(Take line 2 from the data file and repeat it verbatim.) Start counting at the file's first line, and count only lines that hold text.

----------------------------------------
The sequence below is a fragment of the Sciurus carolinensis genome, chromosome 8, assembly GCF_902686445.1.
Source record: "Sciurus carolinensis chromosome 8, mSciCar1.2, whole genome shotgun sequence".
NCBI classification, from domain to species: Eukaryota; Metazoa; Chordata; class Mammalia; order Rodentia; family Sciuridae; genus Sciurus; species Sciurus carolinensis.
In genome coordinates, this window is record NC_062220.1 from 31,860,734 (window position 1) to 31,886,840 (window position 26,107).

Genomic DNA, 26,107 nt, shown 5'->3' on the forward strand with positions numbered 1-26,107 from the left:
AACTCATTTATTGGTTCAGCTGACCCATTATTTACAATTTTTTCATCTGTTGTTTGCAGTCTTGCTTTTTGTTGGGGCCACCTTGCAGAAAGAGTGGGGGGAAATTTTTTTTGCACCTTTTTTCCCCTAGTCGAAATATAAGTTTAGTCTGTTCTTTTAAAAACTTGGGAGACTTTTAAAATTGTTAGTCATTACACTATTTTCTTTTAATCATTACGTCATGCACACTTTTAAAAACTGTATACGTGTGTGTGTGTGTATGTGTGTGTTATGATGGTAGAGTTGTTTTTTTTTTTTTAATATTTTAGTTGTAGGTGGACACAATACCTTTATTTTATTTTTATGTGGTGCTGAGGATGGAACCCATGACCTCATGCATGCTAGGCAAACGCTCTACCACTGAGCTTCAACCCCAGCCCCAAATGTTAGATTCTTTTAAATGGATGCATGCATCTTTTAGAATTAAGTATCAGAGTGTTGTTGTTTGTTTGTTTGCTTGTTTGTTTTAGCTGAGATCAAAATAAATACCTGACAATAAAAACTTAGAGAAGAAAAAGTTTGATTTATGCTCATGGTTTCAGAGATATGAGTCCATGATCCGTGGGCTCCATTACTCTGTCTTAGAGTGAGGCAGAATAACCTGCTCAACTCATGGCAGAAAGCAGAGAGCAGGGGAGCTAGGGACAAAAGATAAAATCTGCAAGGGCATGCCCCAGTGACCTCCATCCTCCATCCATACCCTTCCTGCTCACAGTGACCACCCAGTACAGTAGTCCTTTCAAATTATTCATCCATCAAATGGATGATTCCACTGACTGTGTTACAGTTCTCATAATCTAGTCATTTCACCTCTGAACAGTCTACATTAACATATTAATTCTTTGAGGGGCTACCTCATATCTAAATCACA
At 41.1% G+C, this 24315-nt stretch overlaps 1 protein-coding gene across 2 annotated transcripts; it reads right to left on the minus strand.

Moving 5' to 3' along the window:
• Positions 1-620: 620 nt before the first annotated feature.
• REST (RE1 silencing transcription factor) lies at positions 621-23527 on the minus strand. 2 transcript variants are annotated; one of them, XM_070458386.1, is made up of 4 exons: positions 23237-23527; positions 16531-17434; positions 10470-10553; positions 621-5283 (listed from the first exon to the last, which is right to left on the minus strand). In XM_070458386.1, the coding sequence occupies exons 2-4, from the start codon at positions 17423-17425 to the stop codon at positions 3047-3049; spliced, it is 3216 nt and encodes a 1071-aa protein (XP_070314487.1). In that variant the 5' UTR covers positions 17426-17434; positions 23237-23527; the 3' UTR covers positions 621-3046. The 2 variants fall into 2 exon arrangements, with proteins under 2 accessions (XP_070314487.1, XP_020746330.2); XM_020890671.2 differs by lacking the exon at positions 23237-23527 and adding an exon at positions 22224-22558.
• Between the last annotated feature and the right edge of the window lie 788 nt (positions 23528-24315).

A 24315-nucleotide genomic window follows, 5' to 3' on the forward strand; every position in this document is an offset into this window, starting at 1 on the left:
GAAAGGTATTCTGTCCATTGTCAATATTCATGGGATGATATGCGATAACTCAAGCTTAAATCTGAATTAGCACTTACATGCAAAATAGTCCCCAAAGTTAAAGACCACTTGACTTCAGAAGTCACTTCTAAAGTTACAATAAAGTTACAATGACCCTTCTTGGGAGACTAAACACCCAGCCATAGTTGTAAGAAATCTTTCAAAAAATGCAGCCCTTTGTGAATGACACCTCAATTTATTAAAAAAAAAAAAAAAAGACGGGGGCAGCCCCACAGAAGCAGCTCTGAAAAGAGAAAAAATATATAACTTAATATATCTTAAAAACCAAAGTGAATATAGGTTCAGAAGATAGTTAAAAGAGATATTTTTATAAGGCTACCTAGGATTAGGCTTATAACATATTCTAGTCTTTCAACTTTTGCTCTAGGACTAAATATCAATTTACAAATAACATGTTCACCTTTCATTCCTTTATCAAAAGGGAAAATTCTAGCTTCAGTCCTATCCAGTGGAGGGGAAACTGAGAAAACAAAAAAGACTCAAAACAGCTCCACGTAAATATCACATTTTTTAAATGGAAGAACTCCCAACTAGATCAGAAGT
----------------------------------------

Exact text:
Source record: "Sciurus carolinensis chromosome 8, mSciCar1.2, whole genome shotgun sequence".